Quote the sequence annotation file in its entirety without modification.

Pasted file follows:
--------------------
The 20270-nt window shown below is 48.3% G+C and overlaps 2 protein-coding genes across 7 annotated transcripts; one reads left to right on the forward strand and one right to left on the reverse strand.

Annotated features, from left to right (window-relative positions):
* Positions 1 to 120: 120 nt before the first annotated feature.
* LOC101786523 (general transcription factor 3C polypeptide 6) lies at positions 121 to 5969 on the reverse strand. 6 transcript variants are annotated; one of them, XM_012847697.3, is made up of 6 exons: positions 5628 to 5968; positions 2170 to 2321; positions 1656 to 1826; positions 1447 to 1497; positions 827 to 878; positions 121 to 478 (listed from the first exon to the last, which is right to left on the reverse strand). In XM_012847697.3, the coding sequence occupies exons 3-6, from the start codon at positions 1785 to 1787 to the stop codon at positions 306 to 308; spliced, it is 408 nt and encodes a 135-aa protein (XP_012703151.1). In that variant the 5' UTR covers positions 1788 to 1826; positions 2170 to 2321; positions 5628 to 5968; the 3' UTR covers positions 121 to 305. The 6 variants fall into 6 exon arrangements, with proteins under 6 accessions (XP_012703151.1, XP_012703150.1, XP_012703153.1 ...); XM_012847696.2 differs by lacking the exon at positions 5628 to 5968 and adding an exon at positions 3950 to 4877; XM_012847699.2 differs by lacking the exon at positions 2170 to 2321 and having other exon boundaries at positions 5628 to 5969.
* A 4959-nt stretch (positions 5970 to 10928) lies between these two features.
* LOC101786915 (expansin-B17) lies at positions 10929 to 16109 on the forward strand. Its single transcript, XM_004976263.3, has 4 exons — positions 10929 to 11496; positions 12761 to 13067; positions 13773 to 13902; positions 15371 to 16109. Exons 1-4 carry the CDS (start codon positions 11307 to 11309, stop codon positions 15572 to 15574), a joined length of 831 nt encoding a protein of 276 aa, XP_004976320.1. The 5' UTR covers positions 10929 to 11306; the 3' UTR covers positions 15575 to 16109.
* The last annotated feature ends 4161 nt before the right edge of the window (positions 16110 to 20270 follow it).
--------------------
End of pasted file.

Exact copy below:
The 20270-nt window shown below is 48.3% G+C and overlaps 2 protein-coding genes across 7 annotated transcripts; one reads left to right on the forward strand and one right to left on the reverse strand.

Annotated features, from left to right (window-relative positions):
* Positions 1 to 120: 120 nt before the first annotated feature.
* LOC101786523 (general transcription factor 3C polypeptide 6) lies at positions 121 to 5969 on the reverse strand. 6 transcript variants are annotated; one of them, XM_012847697.3, is made up of 6 exons: positions 5628 to 5968; positions 2170 to 2321; positions 1656 to 1826; positions 1447 to 1497; positions 827 to 878; positions 121 to 478 (listed from the first exon to the last, which is right to left on the reverse strand). In XM_012847697.3, the coding sequence occupies exons 3-6, from the start codon at positions 1785 to 1787 to the stop codon at positions 306 to 308; spliced, it is 408 nt and encodes a 135-aa protein (XP_012703151.1). In that variant the 5' UTR covers positions 1788 to 1826; positions 2170 to 2321; positions 5628 to 5968; the 3' UTR covers positions 121 to 305. The 6 variants fall into 6 exon arrangements, with proteins under 6 accessions (XP_012703151.1, XP_012703150.1, XP_012703153.1 ...); XM_012847696.2 differs by lacking the exon at positions 5628 to 5968 and adding an exon at positions 3950 to 4877; XM_012847699.2 differs by lacking the exon at positions 2170 to 2321 and having other exon boundaries at positions 5628 to 5969.
* A 4959-nt stretch (positions 5970 to 10928) lies between these two features.
* LOC101786915 (expansin-B17) lies at positions 10929 to 16109 on the forward strand. Its single transcript, XM_004976263.3, has 4 exons — positions 10929 to 11496; positions 12761 to 13067; positions 13773 to 13902; positions 15371 to 16109. Exons 1-4 carry the CDS (start codon positions 11307 to 11309, stop codon positions 15572 to 15574), a joined length of 831 nt encoding a protein of 276 aa, XP_004976320.1. The 5' UTR covers positions 10929 to 11306; the 3' UTR covers positions 15575 to 16109.
* The last annotated feature ends 4161 nt before the right edge of the window (positions 16110 to 20270 follow it).